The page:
As China reopens its travel industry, there has been a surge in the number of domestic travellers in the country. As of May 1, travel restrictions were lifted in China, and the country celebrated its first major holiday weekend since the coronavirus outbreak. Xinhua reported that China saw “nearly 104 million domestic tourist trips in the first four days of the five-day holiday”. This period also saw a surge in domestic revenue, which totalled up to 43.23 billion yuan (about $6.12 billion).
The lockdown period in China is over, and it seems the travel industry is making a comeback. According to a recent China consumer-sentiment survey by Mckinsey, confidence in domestic travel has risen by 60 per cent over the past two weeks in China. The survey notes that although the number of travellers for the recent May-Labor Day long weekend was down 53 per cent from 2019, it clearly represents a recovery from the April long weekend when travel was down by 61 per cent.
Tourism In China Right Now
Right now as China reopens, travel is strictly domestic, and international borders remain closed. Due to the dwindling down of coronavirus cases in China, there has been a surge in tourism, even in the once worst-hit province of Hubei, and its capital Wuhan City, where the virus first emerged late last year. In fact, according to ‘Forbes’, Wuhan the sprawling city on the banks of the Yangtze River has topped China’s wish list of places to go this year. According to the report, the desire to go to China’s Corona Land is apparently motivated by goodwill. According to a study from the Chinese Tourism Academy in Beijing, the birthplace of the global Covid-19 pandemic today has shot to the no.1 must-see destination in the country, up from eighth place last year.
Steps Taken By Chinese Authorities
The authorities have urged the safe and orderly reopening of over 3,700 of China’s “A-level” designated scenic tourist attractions across the country. A-level refers to the Tourist Attraction Rating Categories of China which are used by the authorities to determine the quality of the attraction relative to its peers in terms of safety, cleanliness, sanitation and transportation. There are altogether five categories: A to 5A, with 5A being the highest level. These tourist sites are only 30 per cent of the total that was closed, but along with their opening, authorities will also be keeping track of the number of daily tourists (usually 30 per cent) to make sure they adhere to social distancing rules.
In fact, Beijing’s method of capping crowds is a real-name booking system to limit crowds. With this booking system, visitors (that includes individuals and group tours) will be able to purchase the admission ticket seven days in advance using a nationally recognised form of personal identification. Tickets will be restricted to one per identity document. Plus, the tourist will also have to have their temperature checked, show a health code upon arrival, and wear masks during their visit.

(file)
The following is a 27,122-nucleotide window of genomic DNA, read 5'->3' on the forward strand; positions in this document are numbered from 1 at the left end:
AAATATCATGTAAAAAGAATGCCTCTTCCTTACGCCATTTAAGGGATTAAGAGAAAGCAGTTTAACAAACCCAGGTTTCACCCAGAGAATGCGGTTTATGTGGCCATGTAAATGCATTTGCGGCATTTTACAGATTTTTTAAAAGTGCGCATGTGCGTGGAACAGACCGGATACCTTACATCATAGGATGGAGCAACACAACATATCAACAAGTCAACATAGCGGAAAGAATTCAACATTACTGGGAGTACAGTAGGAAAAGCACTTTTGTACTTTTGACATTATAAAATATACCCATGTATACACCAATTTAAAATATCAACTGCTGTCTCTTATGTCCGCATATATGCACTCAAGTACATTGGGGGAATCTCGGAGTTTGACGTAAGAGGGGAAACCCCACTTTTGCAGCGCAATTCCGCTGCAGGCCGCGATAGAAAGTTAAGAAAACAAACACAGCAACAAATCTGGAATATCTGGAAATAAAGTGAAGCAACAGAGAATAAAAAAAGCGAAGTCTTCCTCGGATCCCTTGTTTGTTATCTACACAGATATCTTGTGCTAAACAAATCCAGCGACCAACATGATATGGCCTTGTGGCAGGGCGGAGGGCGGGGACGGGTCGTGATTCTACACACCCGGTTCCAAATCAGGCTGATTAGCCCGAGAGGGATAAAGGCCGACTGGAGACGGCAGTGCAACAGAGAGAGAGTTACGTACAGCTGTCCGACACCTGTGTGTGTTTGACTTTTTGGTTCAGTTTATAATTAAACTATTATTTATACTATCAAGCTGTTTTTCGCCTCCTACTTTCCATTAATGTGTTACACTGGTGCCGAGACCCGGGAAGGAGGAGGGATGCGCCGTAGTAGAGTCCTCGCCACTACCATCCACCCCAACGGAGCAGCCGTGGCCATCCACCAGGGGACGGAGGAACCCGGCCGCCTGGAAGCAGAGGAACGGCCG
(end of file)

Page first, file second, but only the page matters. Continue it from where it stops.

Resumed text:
As China reopens and its travel rebounds due to the eased curbs on travel and relaxed rules, many cities have seen a surge in tourism. The cities in China (other than Wuhan) where this spike was observed were Beijing, Dalian, Tianjin and Jinan.
Xinhua reports that steps will be taken to control “passenger flows, prevent the gatherings of crowds, implement reservation systems and raise public awareness of epidemic prevention and control”.
How Are Locals Travelling As China Reopens?
While many of China’s travel restrictions have been relaxed, travel to China is still closed to almost all foreigners. Therefore, domestic tourism in China is restarting. According to the Ministry of Transport, short inter-provincial journeys by private vehicles will be the most common. Here is a consolidated table detailing the latest travel policies across China.
What Can We Learn From China?
China emerging out of the public health crisis two months after it all began, is being looked at with hope by other countries that are still struggling. As many countries around the world are still under nationwide lockdowns, and strict self-isolation restrictions including restricting access to entry, China’s early signs of recovery provide useful lessons for the whole travel industry. There are new trends that are emerging, along with the recovery of the travel industry.
With the current situation, it seems domestic travel will make it return first, while international travel, especially if it involves flying, will take more time to recover. Mckinsey’s survey predicts that “the travel sectors of countries that lack large domestic markets will recover more slowly, and may open up first to travellers from nearby countries”. But as the industry is changing, by acting early and being more flexible, travel companies can get better at adapting to the changing needs and the type of travellers.